In August, it was agreed that the tractors could go no further and would have to be abandoned. Bedaux had arranged for the journey to be filmed, and two of the vehicles were driven over a precipice in a spectacular, though staged, movie sequence. Another was deliberately sunk in the rapids of a local river (another stunt for the cameras). The party transferred to horses and struggled towards the Rocky Mountains. Soon the horses developed hoof rot, caused by constant immersion in damp and mud, and several were destroyed. Although necessities such as ammunition were left behind, the surviving animals were loaded with delicacies for Bedaux's table. The expedition struggled on until the end of September. With food running low, and not enough horses for people to ride let alone to carry supplies, Bedaux agreed that it could not continue. The group boarded power boats at Whitewater, British Columbia, and returned to Pouce Coupe. Back in civilization, Bedaux blamed the failure of the expedition on appalling conditions caused by the weather, and admitted that the Citroen vehicles were inappropriate. Although this venture was a grand failure, Bedaux made other expeditions to India, Tibet and Persia. During the Second World War, he was accused of fascist sympathies, and in 1943 was arrested and charged with trading with the enemy. In February 1944, Charles Bedaux took an overdose of hoarded barbiturates and died in an American prison.

July
8
1938

In 1937, Alberta's Social Credit government passed the Alberta Press Act, legislation which would have forced newspapers in the province to disclose their sources to the Alberta Social Credit Board and publish the government's rebuttal to any stories critical of it or its policies. In a hard-fought and often bitter struggle, the newspapers -- led by John Mills Imrie of the Edmonton Journal -- appealed to Canada's Supreme Court and to Britain's Privy Council. On July 8, 1938, the Privy Council (at the time the final court of appeal for countries of the British Empire) ruled against the Alberta government in its efforts to gag the press. In recognition of its role in the struggle, the Journal was awarded a special Pulitzer Prize in 1938, the only newspaper outside the United States to receive such an award.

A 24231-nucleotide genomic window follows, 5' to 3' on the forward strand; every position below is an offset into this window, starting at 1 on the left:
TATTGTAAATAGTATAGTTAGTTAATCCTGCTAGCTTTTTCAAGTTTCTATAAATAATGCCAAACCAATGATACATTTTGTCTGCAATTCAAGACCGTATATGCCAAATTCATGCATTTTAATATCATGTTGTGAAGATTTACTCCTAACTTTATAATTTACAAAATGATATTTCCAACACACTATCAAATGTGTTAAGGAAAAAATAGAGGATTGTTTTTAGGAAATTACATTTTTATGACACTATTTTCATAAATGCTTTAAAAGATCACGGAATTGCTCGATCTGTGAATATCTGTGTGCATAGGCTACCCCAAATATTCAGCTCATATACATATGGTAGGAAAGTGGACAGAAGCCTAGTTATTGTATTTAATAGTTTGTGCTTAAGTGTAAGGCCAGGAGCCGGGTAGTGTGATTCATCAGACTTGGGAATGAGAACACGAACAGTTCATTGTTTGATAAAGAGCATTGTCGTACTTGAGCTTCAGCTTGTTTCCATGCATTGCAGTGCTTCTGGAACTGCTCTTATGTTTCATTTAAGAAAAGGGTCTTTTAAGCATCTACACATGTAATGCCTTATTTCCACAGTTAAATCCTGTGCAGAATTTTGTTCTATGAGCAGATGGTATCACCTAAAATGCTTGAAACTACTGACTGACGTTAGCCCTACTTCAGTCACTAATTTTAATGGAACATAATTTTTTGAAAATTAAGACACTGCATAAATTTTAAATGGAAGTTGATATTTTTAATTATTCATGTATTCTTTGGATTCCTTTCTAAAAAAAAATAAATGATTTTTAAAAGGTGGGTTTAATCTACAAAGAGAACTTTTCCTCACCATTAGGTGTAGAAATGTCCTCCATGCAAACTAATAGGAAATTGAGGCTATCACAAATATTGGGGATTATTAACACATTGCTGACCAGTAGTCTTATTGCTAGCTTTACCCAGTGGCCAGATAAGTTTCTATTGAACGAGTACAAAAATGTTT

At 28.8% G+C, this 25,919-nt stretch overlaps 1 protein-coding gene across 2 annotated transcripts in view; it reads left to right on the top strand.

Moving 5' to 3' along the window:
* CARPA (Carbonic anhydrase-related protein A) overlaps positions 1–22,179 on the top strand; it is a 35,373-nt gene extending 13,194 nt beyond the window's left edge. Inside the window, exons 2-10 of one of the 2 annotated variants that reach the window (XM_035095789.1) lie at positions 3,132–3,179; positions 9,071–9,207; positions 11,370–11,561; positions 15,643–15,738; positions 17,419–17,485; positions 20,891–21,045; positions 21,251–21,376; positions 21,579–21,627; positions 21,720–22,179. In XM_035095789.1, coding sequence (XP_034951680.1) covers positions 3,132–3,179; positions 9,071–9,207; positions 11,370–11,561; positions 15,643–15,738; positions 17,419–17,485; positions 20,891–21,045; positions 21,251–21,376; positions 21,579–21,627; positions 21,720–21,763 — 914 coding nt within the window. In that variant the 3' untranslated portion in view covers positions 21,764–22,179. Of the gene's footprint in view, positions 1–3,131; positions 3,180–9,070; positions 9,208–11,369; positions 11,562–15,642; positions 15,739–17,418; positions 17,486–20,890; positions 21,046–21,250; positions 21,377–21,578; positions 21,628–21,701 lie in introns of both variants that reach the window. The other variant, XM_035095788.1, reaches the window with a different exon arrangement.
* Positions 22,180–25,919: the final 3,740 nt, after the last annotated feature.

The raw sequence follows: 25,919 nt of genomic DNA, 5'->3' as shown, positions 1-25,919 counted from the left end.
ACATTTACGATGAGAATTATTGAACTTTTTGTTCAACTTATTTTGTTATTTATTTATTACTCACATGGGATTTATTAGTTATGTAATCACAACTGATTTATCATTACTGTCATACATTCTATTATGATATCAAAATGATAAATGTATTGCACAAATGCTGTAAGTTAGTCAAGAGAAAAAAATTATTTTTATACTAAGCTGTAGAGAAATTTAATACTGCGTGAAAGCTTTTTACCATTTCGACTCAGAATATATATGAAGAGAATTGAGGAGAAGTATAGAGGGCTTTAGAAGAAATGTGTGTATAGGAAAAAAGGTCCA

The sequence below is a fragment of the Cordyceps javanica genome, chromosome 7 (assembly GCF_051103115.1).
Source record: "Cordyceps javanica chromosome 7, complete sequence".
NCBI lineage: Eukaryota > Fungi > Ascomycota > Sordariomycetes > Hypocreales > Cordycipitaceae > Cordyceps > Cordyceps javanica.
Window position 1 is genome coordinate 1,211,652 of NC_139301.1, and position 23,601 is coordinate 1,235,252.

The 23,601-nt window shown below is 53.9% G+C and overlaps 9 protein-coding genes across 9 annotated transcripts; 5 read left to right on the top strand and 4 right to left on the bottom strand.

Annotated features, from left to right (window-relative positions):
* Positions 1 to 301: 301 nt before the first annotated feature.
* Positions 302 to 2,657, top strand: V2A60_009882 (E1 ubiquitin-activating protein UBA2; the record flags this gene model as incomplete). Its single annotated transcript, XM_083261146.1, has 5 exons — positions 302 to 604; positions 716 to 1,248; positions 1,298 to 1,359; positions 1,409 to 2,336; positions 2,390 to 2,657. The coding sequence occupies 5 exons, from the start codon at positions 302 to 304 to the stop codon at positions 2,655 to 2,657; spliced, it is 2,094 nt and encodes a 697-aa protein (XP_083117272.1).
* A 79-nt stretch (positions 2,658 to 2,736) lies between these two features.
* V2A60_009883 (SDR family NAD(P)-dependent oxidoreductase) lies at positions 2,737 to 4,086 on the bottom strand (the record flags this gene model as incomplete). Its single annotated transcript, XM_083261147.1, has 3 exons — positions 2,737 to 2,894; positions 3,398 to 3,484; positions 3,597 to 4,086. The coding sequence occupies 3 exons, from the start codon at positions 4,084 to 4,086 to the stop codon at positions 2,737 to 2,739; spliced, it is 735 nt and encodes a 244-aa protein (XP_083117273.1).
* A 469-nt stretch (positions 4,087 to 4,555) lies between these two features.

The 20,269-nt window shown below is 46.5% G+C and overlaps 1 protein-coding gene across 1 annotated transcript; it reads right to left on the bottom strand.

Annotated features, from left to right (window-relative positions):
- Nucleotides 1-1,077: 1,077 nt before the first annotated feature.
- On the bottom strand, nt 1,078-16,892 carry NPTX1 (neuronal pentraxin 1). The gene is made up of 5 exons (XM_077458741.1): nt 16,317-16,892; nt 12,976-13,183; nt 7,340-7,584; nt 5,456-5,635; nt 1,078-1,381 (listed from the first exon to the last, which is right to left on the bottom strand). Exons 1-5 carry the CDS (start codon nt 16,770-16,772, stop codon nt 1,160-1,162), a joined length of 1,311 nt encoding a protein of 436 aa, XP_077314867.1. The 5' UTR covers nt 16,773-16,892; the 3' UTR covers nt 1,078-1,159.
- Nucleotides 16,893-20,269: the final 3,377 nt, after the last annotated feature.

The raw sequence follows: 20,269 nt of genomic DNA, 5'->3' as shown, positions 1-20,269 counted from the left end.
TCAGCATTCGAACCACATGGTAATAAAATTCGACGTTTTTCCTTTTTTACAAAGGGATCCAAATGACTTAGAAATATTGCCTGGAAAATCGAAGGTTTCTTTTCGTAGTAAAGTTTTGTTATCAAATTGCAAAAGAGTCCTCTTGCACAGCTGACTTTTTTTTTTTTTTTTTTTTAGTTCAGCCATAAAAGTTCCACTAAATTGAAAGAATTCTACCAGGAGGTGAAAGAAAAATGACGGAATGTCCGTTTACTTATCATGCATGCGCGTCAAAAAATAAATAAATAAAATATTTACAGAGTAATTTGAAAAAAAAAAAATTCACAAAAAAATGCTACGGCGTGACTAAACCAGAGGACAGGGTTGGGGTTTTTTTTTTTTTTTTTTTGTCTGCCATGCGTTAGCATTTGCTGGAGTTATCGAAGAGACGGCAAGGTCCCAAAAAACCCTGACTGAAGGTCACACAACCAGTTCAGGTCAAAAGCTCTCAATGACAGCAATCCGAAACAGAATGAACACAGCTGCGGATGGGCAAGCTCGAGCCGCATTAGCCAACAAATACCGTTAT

July
5
1940

A Calgary Highlander's officer appealed to families to "adopt" one of his soldiers. Many of the men faced the prospect of serving overseas without family or friends to write or to send the occasional package from home. A prior campaign resulted in over 80 individuals and groups agreeing to be responsible for at least one soldier for the duration of the war, but many more young men were still waiting to find a pen pal.

July
6
1949

In an address to the Rotary Club, a Calgary man complained about the number of "washboard weepers" (soap operas) broadcast over the radio. In the old days, he said, mothers spanked their children for reading "penny dreadfuls and dime novels." Now those women spent their days listening to a spoken version of the same type of literature.

July
5
1957

Charles Sherwood Noble was a young man of 30 when he left North Dakota and settled in the Claresholm district of southern Alberta. Within a few years he bought more land further to the southeast. By his 40s, he owned the largest wheat farm in the country. In 1922 by the time he was 50, he was broke. Several years of drought, poor harvests and low prices for grain had forced him into bankruptcy. Noble started on the long road back. First he leased, then bought, some of the home farm, the house, then more land. By 1930 he had bought back 8,000 acres, just in time to see his soil blow away in the infamous black blizzards of the dry and dusty thirties. Again, Noble did not stand by. On a trip to California in 1935, he watched a farmer use a surface blade to lift up and cut the heads off sugar beets. Noble realised that the blade could be modified to pass under the soil so it would not only kill weeds, but also leave them behind as a cover to protect the soil from the wind. He had a prototype made by a California blacksmith and brought it back to Alberta where it proved so successful that he had to build a factory to keep up with the orders. Charles Noble died on July 5, 1957, but for many years Noble Cultivators continued to be manufactured in the Nobleford factory.